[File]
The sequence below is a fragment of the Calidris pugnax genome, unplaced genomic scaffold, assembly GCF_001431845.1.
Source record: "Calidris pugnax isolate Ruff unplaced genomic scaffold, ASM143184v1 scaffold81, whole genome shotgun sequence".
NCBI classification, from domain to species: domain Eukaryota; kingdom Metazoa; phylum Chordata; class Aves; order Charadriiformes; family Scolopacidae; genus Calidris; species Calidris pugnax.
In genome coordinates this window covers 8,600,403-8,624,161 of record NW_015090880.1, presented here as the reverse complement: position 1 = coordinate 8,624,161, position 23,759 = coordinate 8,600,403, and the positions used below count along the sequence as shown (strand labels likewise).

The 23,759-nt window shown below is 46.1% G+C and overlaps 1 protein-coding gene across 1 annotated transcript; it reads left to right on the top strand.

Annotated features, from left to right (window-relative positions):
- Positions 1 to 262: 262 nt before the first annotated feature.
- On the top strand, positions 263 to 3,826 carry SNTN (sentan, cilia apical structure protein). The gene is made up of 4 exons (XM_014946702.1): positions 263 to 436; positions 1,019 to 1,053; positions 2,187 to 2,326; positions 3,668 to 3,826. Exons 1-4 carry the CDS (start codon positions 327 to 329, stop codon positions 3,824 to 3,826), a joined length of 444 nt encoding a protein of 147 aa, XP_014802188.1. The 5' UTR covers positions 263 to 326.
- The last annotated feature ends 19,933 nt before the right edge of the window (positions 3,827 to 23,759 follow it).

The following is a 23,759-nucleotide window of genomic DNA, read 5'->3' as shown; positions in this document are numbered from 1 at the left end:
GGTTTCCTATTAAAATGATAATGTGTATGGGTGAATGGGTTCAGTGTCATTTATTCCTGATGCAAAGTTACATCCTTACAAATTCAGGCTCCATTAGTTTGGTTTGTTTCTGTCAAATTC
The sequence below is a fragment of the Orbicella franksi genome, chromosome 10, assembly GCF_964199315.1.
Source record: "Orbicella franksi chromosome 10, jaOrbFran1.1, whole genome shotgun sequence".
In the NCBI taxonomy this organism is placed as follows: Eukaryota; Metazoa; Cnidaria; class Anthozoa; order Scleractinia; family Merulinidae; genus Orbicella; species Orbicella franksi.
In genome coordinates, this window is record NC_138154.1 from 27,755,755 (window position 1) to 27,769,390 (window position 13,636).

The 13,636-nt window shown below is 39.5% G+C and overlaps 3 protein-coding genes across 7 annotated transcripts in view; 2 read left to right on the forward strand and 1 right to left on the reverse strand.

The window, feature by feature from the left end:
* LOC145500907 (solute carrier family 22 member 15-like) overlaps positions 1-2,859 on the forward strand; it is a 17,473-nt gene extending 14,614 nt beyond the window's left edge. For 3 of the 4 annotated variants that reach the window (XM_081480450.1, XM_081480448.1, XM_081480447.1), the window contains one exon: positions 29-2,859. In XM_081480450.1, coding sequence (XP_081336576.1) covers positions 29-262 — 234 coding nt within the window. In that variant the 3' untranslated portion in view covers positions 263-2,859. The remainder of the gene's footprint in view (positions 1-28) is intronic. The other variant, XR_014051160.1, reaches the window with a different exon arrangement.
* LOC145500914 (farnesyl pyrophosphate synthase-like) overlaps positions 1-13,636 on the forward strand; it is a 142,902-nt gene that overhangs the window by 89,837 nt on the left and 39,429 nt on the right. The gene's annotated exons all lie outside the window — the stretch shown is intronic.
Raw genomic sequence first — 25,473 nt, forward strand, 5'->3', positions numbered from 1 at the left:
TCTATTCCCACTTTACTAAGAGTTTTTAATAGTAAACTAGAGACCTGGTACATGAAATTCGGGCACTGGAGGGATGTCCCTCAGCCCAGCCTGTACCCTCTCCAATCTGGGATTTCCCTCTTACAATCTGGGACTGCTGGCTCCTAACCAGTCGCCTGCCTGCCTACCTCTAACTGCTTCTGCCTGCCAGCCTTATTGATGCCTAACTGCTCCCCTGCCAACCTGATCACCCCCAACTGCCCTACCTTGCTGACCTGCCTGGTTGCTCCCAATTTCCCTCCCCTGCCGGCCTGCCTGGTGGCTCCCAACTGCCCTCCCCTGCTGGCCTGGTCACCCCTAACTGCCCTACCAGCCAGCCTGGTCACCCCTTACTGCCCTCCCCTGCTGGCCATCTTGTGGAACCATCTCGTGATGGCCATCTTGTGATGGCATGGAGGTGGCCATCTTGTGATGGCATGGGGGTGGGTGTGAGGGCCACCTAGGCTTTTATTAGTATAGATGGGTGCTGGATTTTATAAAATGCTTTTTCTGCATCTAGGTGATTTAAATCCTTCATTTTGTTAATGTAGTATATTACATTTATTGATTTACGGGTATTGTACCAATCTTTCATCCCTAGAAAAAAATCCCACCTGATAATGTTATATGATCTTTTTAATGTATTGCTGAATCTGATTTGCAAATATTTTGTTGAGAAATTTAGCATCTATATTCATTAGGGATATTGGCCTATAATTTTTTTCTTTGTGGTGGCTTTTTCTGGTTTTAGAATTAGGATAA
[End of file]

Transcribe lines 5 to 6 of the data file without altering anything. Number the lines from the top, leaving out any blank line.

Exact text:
The 23,759-nt window shown below is 46.1% G+C and overlaps 1 protein-coding gene across 1 annotated transcript; it reads left to right on the top strand.

Annotated features, from left to right (window-relative positions):